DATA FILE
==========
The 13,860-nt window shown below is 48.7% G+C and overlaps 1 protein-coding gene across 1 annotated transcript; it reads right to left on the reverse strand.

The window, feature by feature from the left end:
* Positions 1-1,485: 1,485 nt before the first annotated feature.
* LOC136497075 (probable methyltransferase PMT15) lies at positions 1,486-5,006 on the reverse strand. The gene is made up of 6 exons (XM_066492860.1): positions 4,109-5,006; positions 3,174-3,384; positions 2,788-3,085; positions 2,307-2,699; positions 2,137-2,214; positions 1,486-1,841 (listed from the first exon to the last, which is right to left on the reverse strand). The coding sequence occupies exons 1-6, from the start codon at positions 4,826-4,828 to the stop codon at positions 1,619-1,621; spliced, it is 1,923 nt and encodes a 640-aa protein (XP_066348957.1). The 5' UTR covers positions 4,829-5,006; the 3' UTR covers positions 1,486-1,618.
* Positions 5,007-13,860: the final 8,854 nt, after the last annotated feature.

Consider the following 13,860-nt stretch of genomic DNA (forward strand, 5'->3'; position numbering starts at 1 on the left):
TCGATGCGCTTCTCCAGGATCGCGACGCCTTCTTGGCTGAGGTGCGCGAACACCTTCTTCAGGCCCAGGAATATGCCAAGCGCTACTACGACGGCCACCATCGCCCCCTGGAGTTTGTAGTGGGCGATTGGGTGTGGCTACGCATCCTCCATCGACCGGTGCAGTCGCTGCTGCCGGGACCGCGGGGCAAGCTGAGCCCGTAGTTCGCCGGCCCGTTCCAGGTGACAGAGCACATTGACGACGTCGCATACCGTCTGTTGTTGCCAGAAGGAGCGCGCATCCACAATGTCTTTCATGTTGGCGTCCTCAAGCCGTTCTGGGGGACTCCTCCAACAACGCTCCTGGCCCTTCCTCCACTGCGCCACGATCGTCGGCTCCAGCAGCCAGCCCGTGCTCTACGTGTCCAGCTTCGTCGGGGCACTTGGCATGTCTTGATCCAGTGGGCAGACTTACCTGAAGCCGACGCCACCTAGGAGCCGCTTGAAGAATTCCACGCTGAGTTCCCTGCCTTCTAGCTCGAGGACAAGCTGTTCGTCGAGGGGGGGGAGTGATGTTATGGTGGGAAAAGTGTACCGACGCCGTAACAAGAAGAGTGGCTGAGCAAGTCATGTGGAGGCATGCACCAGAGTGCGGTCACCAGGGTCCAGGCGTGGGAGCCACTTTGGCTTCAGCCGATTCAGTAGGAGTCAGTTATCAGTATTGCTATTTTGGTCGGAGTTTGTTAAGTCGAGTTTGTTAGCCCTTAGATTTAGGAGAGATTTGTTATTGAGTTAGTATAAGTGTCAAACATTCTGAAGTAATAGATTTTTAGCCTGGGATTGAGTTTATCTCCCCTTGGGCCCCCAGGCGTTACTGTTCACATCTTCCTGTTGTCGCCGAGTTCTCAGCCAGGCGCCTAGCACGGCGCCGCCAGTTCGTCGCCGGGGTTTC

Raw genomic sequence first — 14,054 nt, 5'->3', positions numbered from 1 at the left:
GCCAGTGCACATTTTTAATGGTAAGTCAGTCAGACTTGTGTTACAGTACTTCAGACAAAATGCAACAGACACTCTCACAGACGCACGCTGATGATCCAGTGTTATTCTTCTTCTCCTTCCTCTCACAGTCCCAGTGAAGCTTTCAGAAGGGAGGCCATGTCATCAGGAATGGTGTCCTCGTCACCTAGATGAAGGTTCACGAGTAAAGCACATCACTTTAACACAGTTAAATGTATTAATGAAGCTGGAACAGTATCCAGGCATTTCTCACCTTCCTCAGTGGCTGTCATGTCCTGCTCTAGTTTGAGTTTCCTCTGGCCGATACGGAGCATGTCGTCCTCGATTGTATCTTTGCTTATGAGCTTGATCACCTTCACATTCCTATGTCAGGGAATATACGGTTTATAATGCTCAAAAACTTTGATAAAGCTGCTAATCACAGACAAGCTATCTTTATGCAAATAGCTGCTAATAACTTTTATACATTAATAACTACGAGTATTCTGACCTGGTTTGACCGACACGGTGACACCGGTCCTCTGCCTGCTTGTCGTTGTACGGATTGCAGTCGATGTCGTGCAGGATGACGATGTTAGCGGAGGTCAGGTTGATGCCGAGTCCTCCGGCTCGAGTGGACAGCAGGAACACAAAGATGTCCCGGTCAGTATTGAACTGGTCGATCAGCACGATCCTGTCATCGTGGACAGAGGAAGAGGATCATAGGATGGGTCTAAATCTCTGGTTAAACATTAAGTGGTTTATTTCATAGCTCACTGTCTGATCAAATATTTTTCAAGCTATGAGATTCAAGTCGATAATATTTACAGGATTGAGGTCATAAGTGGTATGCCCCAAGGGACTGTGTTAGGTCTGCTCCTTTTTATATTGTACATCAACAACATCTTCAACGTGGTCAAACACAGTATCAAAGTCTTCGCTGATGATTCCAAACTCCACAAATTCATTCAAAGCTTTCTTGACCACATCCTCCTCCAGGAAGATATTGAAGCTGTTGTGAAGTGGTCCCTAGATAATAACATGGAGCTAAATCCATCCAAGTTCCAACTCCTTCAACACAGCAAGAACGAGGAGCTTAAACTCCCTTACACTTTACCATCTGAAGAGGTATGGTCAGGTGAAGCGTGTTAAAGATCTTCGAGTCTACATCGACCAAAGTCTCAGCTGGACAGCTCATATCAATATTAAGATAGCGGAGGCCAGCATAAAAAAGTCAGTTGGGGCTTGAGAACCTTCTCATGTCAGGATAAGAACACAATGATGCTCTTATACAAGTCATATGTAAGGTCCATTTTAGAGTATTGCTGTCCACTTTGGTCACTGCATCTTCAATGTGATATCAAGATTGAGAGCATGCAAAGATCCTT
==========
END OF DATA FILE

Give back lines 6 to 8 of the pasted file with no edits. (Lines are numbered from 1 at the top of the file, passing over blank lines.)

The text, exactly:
Consider the following 13,860-nt stretch of genomic DNA (forward strand, 5'->3'; position numbering starts at 1 on the left):
TCGATGCGCTTCTCCAGGATCGCGACGCCTTCTTGGCTGAGGTGCGCGAACACCTTCTTCAGGCCCAGGAATATGCCAAGCGCTACTACGACGGCCACCATCGCCCCCTGGAGTTTGTAGTGGGCGATTGGGTGTGGCTACGCATCCTCCATCGACCGGTGCAGTCGCTGCTGCCGGGACCGCGGGGCAAGCTGAGCCCGTAGTTCGCCGGCCCGTTCCAGGTGACAGAGCACATTGACGACGTCGCATACCGTCTGTTGTTGCCAGAAGGAGCGCGCATCCACAATGTCTTTCATGTTGGCGTCCTCAAGCCGTTCTGGGGGACTCCTCCAACAACGCTCCTGGCCCTTCCTCCACTGCGCCACGATCGTCGGCTCCAGCAGCCAGCCCGTGCTCTACGTGTCCAGCTTCGTCGGGGCACTTGGCATGTCTTGATCCAGTGGGCAGACTTACCTGAAGCCGACGCCACCTAGGAGCCGCTTGAAGAATTCCACGCTGAGTTCCCTGCCTTCTAGCTCGAGGACAAGCTGTTCGTCGAGGGGGGGGAGTGATGTTATGGTGGGAAAAGTGTACCGACGCCGTAACAAGAAGAGTGGCTGAGCAAGTCATGTGGAGGCATGCACCAGAGTGCGGTCACCAGGGTCCAGGCGTGGGAGCCACTTTGGCTTCAGCCGATTCAGTAGGAGTCAGTTATCAGTATTGCTATTTTGGTCGGAGTTTGTTAAGTCGAGTTTGTTAGCCCTTAGATTTAGGAGAGATTTGTTATTGAGTTAGTATAAGTGTCAAACATTCTGAAGTAATAGATTTTTAGCCTGGGATTGAGTTTATCTCCCCTTGGGCCCCCAGGCGTTACTGTTCACATCTTCCTGTTGTCGCCGAGTTCTCAGCCAGGCGCCTAGCACGGCGCCGCCAGTTCGTCGCCGGGGTTTC

Raw genomic sequence first — 14,054 nt, 5'->3', positions numbered from 1 at the left: